With Scratch Ponzu Sauce
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When it comes to beef tenderloin, less is more. It’s an incredibly lean, soft, flavourful cut of meat, so you really don’t want to overcook or over-season it. Given that it’s the centerpiece of fillet mignon, it’s obviously a great steak. It’s also SUPER pricey.
Fortunately, you can take a small quantity of beef fillet and turn it into something absolutely spectacular.
Tataki means ‘pounded’ in Japanese, a reference to a preparation method that involves thinly slicing meat and pounding it flat, not unlike carpaccio. But the term is also applied to meats like tuna and beef fillet that start out tender. These are simply seared and served with a dipping sauce (like ponzu).
The flavours used to make this tataki are bold and varied, but they compliment the beef, rather than overpowering it. There’s a little heat from the shichimi togarashi and the black pepper, brightness from the citrus in the ponzu, and layers of umami thanks to the beef, powdered mushroom, and the aforementioned dipping sauce. The onions and radishes add a bit of crunch with enough bite to hold up against the other ingredients. Best of all, the whole thing is incredibly simple to put together.
I was tempted to tag this as a ‘reduced meat’ recipe, but that seemed a little odd, given that the focus of the dish is steak. But when you really look at it, this is a great way to treat yourself to a high quality meat without overdoing it (financially or gastronomically). I can’t think of a lot of meat-centric meals that can get away with serving less than 150 g (5.3 oz) per person, but this meal doesn’t make you feel like you’re missing a thing.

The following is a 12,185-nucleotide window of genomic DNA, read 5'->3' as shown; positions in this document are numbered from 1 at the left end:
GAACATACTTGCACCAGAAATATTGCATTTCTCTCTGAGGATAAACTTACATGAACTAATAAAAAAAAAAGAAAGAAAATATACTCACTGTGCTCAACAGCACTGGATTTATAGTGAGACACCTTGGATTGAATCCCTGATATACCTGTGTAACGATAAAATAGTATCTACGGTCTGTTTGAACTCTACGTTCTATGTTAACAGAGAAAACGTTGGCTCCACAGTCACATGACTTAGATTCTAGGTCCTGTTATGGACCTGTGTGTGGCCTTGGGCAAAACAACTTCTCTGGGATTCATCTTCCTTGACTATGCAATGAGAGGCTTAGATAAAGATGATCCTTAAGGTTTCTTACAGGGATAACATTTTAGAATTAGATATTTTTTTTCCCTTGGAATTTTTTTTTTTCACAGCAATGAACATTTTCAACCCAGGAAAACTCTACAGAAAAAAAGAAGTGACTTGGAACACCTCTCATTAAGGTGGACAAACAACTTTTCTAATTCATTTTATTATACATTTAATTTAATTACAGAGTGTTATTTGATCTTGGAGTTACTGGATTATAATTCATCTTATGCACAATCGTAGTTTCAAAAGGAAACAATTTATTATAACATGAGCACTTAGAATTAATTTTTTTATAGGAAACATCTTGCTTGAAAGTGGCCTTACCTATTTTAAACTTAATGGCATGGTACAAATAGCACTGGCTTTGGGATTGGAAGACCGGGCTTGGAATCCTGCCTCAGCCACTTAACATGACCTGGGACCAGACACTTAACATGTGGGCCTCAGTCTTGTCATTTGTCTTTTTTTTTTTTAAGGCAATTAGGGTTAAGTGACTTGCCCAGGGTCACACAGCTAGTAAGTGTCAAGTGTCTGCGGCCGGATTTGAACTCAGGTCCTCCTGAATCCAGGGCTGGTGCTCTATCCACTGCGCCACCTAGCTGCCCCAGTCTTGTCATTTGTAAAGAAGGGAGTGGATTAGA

Beef tataki with ponzu makes a spectacular dinner for two (as served in the picture below), or a very high-end but surprisingly affordable appetizer for 8, as shown in the header image above.
To make this dish come together quickly, you need two things ready-to-go. First, you need a good ponzu. I can’t stress enough that you don’t want a cheap, salty ponzu. Tataki dipped in a simple soy sauce will be utterly overwhelmed by salt. Take the time to make it from scratch, or find a very good quality one that uses dashi as a base. Second, you need the powdered shiitake mushrooms. This might sound like an obscure ingredient, but it’s actually just a simple DIY item. Dried shiitake mushrooms, which are normally rehydrated before being used whole or chopped, are readily available at any Asian grocery store. Simply take 2 or 3 of these mushrooms, remove the stems, and grind the caps in a spice grinder or food processor. The resulting powder is great for adding a savoury flavour to dishes, and it stores well in a spice jar.
As for the watermelon radishes, they look spectacular, but they’re also a nice blend of crunchy and mildly peppery. If you can’t find them, daikon or regular (red) radish would work well, though their peppery taste may be a little bit stronger.
No ingredient pages have been written yet for any of the ingredients in this recipe. Like to see one? Let me know in the comments below or by email.
Japanese Recipes on Diversivore
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